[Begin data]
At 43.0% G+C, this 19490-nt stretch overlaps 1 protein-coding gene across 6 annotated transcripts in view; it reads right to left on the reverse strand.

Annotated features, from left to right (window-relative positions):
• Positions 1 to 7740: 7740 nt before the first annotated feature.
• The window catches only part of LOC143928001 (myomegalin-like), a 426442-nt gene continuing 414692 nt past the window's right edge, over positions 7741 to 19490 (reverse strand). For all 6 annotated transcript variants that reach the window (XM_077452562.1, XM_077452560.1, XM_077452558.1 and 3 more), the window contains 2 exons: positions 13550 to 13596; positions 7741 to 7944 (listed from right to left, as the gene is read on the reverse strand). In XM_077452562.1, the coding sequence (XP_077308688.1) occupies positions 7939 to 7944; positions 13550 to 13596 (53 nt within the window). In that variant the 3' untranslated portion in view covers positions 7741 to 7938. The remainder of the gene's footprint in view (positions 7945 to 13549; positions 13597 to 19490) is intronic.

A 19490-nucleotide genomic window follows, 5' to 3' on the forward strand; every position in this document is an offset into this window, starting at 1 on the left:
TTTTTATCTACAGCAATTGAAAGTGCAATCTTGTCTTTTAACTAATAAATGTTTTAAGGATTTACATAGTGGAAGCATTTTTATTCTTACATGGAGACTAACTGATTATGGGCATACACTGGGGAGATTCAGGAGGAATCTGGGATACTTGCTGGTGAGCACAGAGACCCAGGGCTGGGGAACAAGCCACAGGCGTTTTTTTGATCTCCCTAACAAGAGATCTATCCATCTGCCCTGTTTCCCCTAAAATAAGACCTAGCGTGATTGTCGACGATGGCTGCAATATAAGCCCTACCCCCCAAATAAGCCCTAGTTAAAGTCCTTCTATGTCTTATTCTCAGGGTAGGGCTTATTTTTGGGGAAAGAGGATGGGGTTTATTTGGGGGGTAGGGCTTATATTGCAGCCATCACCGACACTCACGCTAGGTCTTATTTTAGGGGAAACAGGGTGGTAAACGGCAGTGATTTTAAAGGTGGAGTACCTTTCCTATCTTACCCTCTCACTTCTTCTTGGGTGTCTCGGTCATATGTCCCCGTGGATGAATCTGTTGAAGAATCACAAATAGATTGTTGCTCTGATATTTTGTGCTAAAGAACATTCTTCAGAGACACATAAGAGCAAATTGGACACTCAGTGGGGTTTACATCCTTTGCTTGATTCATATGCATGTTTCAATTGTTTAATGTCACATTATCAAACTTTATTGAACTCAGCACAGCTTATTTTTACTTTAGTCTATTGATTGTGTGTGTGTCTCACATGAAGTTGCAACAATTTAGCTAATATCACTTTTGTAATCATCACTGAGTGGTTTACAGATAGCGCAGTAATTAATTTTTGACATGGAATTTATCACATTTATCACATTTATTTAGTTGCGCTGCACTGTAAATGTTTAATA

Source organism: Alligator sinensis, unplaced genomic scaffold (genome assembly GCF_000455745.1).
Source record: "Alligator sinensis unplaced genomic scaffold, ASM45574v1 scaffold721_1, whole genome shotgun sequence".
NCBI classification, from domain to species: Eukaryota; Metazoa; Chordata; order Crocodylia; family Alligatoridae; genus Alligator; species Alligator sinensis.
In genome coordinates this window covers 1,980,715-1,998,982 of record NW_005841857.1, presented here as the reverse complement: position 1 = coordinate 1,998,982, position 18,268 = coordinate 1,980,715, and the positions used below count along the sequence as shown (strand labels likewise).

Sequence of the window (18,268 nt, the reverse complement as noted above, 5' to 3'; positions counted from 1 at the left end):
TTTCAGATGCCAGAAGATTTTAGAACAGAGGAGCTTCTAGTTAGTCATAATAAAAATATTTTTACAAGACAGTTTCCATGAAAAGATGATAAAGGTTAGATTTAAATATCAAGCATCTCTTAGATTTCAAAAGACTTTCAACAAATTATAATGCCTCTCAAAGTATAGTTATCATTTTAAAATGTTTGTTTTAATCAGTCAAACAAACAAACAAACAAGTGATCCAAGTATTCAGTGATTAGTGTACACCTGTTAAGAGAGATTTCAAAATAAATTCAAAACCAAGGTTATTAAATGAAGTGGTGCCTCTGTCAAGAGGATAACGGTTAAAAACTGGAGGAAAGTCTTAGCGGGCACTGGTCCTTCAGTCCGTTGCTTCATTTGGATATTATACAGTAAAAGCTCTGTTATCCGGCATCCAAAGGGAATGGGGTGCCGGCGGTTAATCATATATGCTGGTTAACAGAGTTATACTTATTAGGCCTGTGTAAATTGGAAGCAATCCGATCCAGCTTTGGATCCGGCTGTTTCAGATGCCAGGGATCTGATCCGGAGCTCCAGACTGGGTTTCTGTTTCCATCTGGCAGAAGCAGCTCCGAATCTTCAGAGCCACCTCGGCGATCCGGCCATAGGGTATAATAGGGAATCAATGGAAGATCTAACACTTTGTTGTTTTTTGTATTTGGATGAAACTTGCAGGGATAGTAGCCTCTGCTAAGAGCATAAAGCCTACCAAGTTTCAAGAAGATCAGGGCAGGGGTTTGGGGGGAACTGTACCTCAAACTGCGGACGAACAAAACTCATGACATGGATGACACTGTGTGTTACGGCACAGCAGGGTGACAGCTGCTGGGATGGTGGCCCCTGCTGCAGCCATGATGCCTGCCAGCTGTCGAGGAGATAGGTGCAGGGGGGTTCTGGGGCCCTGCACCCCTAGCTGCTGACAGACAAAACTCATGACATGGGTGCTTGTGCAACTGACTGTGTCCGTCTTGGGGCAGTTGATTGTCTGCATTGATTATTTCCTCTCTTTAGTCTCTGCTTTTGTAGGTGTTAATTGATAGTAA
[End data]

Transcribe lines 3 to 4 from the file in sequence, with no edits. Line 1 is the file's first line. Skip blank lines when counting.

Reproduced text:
• Positions 1 to 7740: 7740 nt before the first annotated feature.
• The window catches only part of LOC143928001 (myomegalin-like), a 426442-nt gene continuing 414692 nt past the window's right edge, over positions 7741 to 19490 (reverse strand). For all 6 annotated transcript variants that reach the window (XM_077452562.1, XM_077452560.1, XM_077452558.1 and 3 more), the window contains 2 exons: positions 13550 to 13596; positions 7741 to 7944 (listed from right to left, as the gene is read on the reverse strand). In XM_077452562.1, the coding sequence (XP_077308688.1) occupies positions 7939 to 7944; positions 13550 to 13596 (53 nt within the window). In that variant the 3' untranslated portion in view covers positions 7741 to 7938. The remainder of the gene's footprint in view (positions 7945 to 13549; positions 13597 to 19490) is intronic.